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Pennsylvania’s state prisons continue to operate under tight restrictions to guard against widespread coronavirus surges, suspending in-person visits, serving inmates meals only in their cells, and limiting movement to adhere to social distancing guidelines.
While those steps appear to have helped the state Department of Corrections avert a worst-case scenario, in which the virus ravages its facilities — at least so far — another challenge looms: How long can indefinite lockdowns last without consequences?
Advocates have widely praised the department’s efforts to protect prisoners and staff from the virus, but concerns persist about the coming weeks and months should statewide inmate quarantines continue indefinitely, a near-certainty in some areas as the pandemic drags on.
“We don’t fully know what the impacts are of having tens of thousands of people effectively in an extended form of solitary confinement, and we just don’t know how manageable it is,” said Sean Damon, organizing director at Amistad Law Project, a Philadelphia-based nonprofit that advocates for incarcerated people.
“Our fear is that this is going to have huge mental health impacts on the people that are on the extended lockdown,” he said, noting the possibility of an increase in suicides or general unrest.
As of Thursday, 23 of the state’s 25 prisons had one or fewer reported cases, according to department data. But the two outliers reflect the explosive nature of the virus and how quickly reported cases can skyrocket.
SCI Huntingdon, in rural central Pennsylvania, has reported 144 cases among inmates and 40 among staff. SCI Phoenix, in hard-hit Montgomery County, was the first state prison to report a case. Since then, it has tallied 34 reported cases and three deaths among inmates, and 67 cases among employees.
Claire Shubik-Richards, executive director of the Pennsylvania Prison Society, said incarcerated people surveyed by her organization have generally given the department high marks for its response to the virus. They commend officials for boosting access to in-cell television programming, increasing commissary funding, and allowing regular video calls. She credited the department for transparency and steps taken to keep facilities clean.
“We’ve confirmed that the DOC really has uniformly implemented [Centers for Disease Control and Prevention] guidelines on hand washing and cleaning, and that’s a big feat for 25 facilities housing 43,000 people in close quarters,” she said.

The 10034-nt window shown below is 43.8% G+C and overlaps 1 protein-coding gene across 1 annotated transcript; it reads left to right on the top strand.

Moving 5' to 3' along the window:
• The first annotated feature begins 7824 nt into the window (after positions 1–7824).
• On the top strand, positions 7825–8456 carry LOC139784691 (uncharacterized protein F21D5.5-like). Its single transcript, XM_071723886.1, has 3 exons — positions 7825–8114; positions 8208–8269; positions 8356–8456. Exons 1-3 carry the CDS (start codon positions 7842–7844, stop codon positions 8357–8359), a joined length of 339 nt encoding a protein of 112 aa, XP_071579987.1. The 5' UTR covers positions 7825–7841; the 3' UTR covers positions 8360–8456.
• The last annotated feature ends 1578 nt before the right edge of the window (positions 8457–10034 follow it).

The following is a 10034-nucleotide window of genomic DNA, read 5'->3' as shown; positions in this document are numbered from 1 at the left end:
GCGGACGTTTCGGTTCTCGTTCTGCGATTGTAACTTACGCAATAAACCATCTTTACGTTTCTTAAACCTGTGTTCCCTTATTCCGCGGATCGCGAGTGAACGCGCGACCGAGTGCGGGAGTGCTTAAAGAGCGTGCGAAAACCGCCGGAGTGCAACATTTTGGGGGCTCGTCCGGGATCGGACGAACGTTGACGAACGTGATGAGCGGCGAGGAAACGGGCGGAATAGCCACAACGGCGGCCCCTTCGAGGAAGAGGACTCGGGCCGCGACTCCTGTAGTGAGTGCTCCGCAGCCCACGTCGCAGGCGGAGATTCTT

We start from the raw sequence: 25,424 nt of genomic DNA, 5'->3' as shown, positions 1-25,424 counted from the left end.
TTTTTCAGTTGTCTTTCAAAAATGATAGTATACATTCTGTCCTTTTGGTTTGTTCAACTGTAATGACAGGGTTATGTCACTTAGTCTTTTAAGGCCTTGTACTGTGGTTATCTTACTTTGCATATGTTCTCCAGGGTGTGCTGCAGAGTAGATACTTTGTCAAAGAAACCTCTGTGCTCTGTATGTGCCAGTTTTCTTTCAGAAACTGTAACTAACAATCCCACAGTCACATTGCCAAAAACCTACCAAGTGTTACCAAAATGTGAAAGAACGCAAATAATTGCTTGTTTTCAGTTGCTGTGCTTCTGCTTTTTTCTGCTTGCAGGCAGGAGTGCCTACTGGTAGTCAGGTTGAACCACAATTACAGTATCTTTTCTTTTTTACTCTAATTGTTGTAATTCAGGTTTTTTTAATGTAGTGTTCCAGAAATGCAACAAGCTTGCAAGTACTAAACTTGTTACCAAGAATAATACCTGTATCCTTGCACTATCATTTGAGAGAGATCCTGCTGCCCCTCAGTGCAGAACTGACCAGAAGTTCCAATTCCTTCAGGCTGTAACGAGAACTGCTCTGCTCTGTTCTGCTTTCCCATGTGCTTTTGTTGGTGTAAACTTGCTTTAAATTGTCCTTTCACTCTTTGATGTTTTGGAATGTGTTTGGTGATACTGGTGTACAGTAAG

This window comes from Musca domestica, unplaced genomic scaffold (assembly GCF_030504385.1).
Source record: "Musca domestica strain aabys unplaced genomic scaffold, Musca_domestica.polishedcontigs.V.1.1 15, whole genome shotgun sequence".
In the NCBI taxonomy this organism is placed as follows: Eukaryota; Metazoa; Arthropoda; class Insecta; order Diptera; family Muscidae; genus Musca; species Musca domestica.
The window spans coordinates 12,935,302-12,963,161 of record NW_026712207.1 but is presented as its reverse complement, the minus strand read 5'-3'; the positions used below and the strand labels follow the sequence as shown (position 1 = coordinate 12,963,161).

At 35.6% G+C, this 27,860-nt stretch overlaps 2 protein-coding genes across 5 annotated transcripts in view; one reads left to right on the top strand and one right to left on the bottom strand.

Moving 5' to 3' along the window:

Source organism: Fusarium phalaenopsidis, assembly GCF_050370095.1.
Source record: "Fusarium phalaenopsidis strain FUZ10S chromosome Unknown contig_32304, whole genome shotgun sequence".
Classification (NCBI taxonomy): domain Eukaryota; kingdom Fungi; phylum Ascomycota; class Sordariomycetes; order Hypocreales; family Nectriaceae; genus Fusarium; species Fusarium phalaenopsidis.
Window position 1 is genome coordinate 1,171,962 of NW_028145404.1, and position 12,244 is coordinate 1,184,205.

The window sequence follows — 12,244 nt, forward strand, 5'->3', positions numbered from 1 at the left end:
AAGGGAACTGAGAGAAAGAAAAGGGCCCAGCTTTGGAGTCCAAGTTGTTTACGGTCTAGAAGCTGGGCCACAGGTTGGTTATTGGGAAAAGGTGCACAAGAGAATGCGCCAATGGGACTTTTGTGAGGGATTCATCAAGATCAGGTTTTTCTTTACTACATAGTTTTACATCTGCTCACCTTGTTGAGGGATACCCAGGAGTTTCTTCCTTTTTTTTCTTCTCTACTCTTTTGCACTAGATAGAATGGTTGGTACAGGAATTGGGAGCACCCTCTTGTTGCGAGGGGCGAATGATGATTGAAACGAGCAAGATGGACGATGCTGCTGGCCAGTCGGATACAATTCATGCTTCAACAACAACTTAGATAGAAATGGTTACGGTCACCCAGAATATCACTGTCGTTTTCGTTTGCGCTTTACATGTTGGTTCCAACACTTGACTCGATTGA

“At the same time … living in lockdown is extremely trying,” she said.
Kris Henderson, executive director of the Amistad Law Project, said the organization has heard from incarcerated people “really suffering” the effects of the lockdown, from anxieties over contracting the virus to those struggling to get access to a single-person-capacity cell.
“It’s not great for anyone to be in a small room with another person for 23 hours a day,” Henderson said. “I think even those of us out in the community who are either alone or with one or a couple of loved ones are seeing how difficult it can be to be living with this new way of life.”
Henderson’s organization is also calling for greater use of reprieves to reduce prison populations as a means of mental and physical “harm reduction.”
After legislative efforts to reduce prison populations stalled in April, Gov. Tom Wolf announced plans to grant temporary coronavirus-related reprieves to nonviolent state inmates. The administration said up to 1,800 incarcerated people could qualify, although the number would likely be much smaller because of “reentry challenges.”
As of Thursday, 133 prisoners had received reprieves, according to department data.
If conditions remain stable at facilities in regions less impacted by the virus, Shubik-Richards, of the Prison Society, says the department should allow incarcerated people more leeway.
“As Gov. Wolf moves to ease some restrictions somewhat in some parts of the state, we would hope that some restrictions are eased in those facilities located in those regions as well, because it is really, really, really trying to live 23 hours a day in a cell,” Shubik-Richards said.
“For mental health and maintaining a manageable culture and environment, it’s really important that people can move beyond one hour a day outside a cell.”
Maria Finn, a spokesperson for the department, said officials are working on a plan to lighten inmate quarantine measures that would “generally align with the governor’s overall plan.”
Rep. Rob Kauffman (R., Franklin), chair of the House Judiciary Committee, said it appears the department has so far done a “fantastic job” of mitigating the spread of the virus. But easing lockdown restrictions for prisoners pales in comparison to concerns he has about others who may be struggling.
“My concern when it comes to those kinds of issues,” he said, “would be more along the lines of, I’m concerned about our seniors who are feeling abandoned in nursing care facilities and law-abiding citizens who are feeling the emotional effects of the lockdown in society as well.”
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